We began with the usual Hammersmith & City Underground train to Kings Cross St Pancras but this time instead of turning right for Kings Cross main line station we turned left for St Pancras. We had First Class Advance tickets for a Nottingham train and were travelling as far as Leicester where we were to change trains for the last connection to Stamford. We arrived in good time because we have to allow time for delays on the Underground but there were none and we had time on our hands - fine, we thought, we'll go the the First Class lounge as we normally do at Kings Cross, but we discovered that East Midlands Railway does not open its lounge at weekends like LNER does next door. We were already beginning to get an idea of how much less we were likely to get for our money on this route ... and we went to look around the shops. I had looked in advance at what the included catering would be and so we bought some salads from M&S at St Pancras to ensure that we would have something for supper, and then we saw that our train was boarding and made our way to the platform.
Since the big rebuild of St Pancras station, only the international trains now use the original, famous train shed; South Eastern and East Midlands trains only penetrate as far as the half-way point where the main entrance now is, under the new flat-roof extension, and East Midlands Railway seems to marshall its trains with the First Class accommodation at the north end of the train, so having walked a long way to the platform we now set off to the far end of the platform for our coach. We did wonder whether there might be crowds using these trains with the adjacent main line being closed for the weekend, but it was OK. In the coach with our reserved seats there was a little spare space, but the next coach was almost empty and so we decided to sit there instead and as soon as we were under way I went to the buffet counter to collect our refreshments, having found out from the website that at weekends there is no trolley service but we could show our tickets at the counter for our included refreshments, which turned out to be tea or coffee and biscuits, and a bottle of water, served with a smile by a very friendly bar host. The train itself was comfortable, smooth and swift, a classic British Rail High Speed Train.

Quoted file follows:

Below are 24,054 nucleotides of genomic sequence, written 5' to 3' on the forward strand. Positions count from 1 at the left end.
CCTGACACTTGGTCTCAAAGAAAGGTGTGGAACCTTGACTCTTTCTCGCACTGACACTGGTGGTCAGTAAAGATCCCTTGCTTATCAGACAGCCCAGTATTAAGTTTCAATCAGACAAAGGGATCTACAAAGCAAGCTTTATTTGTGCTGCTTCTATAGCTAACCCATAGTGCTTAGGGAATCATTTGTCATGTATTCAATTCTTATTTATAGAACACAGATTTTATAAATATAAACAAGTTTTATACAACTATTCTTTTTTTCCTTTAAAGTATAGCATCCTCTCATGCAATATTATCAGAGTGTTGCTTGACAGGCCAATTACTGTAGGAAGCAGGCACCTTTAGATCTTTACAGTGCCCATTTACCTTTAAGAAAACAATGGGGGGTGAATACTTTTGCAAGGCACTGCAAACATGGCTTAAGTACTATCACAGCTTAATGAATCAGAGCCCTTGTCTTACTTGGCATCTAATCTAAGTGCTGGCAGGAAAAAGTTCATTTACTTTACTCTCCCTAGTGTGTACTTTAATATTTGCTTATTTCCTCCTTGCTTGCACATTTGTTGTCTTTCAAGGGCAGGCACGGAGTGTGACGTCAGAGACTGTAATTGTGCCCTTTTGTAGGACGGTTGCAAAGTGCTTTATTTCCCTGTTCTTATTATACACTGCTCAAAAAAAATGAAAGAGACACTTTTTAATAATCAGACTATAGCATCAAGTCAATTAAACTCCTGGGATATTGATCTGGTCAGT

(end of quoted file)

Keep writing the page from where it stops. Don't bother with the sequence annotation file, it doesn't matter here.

The use of a different route home would have been really interesting in the summer when we could watch a different slice of the world sliding past our window, but now, in the winter darkness, there was nothing to see! Even the station names could not be read at the speed we were travelling (not up to East Coast Main Line speeds, but still pretty fast) and we only stopped once before Leicester so progress was hard to gauge, too. Soon enough we arrived on time at Leicester where we waited half an hour for our connection to Stamford for our home. Amusingly there were announcements about trains to and from London being busier than usual because of the closure of Kings Cross, but, of course, so would trains towards Peterborough be busier, but no-one mentioned that! And Leeds, and York, and Doncaster .... Our train came, we boarded it (Standard Class this time) and went home to Stamford. An unremarkable, and not too crowded, journey with Cross Country Trains and we were soon taking our familiar walk homewards across The Meadows at Stamford, with the steeple of All Saints' Church floodlit before us and welcoming us home.
This article first appeared on www.mwtrips.co.uk